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UPDATE:Personal Incomes and Spending in the U.S. increased by a lower than expected rate in January, data from the Bureau of Economic Analysis shows.
Incomes in the country increased by 0.3 per cent, or $37.4 billion, in January, while spending advanced 0.2 per cent, or $23.2 billion.
Economists polled by Bloomberg were looking for incomes to gain 0.5 per cent in the month, with spending up 0.4 per cent.
“Personal income in January was reduced by the expiration of refundable tax credits within ‘other’ government social benefits to persons, by annual adjustments to personal contributions for government social insurance (a subtraction in the calculation of personal income), and by lump-sum social security benefit payments that had boosted December personal income,” the BEA said in a statement.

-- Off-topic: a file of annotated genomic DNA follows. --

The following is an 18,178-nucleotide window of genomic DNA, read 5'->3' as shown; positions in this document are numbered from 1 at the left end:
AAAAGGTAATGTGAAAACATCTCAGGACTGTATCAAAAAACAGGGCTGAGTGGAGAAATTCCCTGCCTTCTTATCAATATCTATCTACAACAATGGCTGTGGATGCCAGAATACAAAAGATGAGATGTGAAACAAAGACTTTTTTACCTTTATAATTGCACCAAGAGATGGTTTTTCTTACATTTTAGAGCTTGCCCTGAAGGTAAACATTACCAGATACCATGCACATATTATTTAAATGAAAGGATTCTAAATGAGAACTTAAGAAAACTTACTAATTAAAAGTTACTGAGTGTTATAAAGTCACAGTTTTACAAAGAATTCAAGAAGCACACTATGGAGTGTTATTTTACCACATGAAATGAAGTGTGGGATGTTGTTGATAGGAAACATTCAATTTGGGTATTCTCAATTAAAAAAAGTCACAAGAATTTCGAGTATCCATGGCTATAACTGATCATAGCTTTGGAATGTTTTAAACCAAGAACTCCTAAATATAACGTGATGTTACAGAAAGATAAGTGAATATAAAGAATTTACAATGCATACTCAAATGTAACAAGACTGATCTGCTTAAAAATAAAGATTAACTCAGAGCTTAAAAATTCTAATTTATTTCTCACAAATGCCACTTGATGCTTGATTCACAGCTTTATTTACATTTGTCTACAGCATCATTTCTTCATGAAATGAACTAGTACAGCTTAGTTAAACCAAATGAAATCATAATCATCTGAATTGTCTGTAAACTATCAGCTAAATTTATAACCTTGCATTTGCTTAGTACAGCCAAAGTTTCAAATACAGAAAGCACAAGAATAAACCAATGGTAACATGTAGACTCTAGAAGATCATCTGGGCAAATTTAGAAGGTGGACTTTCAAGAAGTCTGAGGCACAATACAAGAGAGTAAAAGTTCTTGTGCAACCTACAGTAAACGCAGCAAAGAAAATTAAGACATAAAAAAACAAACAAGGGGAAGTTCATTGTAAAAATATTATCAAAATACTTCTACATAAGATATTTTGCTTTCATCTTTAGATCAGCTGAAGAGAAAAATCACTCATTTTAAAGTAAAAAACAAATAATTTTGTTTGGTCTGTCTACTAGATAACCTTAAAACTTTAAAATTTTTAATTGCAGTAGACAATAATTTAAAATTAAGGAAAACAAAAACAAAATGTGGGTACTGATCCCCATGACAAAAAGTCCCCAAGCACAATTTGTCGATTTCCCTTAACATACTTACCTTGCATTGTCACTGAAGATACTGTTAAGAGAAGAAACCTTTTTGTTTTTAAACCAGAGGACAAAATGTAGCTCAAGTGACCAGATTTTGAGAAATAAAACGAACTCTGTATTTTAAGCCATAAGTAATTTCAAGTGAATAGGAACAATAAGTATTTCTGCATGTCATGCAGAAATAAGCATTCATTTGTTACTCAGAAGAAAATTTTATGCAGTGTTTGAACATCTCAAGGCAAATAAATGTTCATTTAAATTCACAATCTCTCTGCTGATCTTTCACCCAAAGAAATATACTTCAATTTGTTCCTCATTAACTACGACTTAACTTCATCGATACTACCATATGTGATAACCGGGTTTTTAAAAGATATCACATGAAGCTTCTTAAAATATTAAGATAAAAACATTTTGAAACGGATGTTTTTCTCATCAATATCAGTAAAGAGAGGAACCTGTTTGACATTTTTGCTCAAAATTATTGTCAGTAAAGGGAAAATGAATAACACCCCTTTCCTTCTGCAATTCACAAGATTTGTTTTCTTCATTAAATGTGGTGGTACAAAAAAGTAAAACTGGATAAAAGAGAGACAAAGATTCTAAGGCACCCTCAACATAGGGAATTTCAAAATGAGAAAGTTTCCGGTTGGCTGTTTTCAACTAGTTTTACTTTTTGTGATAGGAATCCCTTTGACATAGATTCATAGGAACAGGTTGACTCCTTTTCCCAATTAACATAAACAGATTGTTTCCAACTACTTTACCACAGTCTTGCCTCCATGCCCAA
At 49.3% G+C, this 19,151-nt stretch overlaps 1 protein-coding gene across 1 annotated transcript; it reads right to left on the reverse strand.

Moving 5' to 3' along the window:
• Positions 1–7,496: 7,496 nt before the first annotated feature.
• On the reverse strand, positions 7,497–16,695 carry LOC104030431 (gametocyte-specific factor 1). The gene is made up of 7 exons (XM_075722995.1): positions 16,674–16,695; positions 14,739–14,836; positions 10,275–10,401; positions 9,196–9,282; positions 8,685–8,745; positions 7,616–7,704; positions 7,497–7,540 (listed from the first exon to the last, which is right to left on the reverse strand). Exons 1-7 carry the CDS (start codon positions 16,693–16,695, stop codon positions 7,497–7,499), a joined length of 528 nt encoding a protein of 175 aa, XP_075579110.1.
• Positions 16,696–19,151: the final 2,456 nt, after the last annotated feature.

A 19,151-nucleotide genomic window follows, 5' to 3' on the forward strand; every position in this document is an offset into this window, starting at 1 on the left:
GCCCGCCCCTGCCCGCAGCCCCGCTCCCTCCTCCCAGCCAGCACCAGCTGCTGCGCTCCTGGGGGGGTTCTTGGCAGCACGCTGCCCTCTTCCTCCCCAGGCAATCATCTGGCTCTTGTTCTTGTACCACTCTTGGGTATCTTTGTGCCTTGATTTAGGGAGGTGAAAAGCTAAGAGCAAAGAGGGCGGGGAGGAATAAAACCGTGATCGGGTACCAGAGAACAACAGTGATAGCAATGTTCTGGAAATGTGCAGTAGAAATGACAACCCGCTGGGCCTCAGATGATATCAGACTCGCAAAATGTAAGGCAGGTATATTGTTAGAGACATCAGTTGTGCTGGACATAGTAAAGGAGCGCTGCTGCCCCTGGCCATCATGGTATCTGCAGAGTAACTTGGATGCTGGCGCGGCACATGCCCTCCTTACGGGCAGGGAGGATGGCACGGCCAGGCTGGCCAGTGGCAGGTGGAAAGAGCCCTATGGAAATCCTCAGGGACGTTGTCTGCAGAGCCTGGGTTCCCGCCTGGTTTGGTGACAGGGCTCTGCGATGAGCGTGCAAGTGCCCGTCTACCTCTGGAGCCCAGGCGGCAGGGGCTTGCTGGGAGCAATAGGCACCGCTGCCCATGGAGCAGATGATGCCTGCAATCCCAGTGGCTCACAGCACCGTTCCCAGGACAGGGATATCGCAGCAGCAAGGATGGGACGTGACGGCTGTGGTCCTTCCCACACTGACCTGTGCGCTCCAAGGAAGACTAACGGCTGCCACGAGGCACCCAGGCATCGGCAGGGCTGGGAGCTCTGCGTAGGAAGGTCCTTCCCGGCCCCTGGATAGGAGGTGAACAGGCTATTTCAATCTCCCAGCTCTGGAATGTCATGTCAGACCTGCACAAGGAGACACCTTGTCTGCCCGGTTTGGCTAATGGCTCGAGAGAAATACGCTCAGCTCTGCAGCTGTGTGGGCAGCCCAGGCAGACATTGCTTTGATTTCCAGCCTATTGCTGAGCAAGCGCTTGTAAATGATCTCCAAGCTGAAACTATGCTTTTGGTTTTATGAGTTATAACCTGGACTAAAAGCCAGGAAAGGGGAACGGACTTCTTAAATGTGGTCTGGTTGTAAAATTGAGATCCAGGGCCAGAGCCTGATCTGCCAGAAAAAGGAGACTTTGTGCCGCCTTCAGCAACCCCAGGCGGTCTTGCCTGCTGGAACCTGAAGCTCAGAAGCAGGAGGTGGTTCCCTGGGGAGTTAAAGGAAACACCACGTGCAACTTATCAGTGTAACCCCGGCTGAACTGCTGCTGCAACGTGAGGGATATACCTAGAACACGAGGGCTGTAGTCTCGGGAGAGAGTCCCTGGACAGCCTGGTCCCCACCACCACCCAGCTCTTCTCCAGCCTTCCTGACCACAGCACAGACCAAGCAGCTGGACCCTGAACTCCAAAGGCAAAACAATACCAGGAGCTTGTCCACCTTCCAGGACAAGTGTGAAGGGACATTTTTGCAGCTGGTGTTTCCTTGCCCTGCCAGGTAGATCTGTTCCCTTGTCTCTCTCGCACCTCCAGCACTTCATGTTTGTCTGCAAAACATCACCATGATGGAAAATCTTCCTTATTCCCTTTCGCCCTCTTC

The advance is nonetheless welcome news for an economy still on shaky footing, and comes on the heels of strong reports from the nation’s retail market.
Personal savings declined slightly month-on-month in January, dipping 10 basis points to 4.6 per cent.
Just minutes away from the first key announcement of the day: Personal Income and Personal Spending in the U.S.
Economists polled by Bloomberg forecast an increase in incomes of 0.5 per cent in January, with spending gaining 0.4 per cent.
The Bureau of Economic Analysis will release the figures at 8:30 a.m. EST.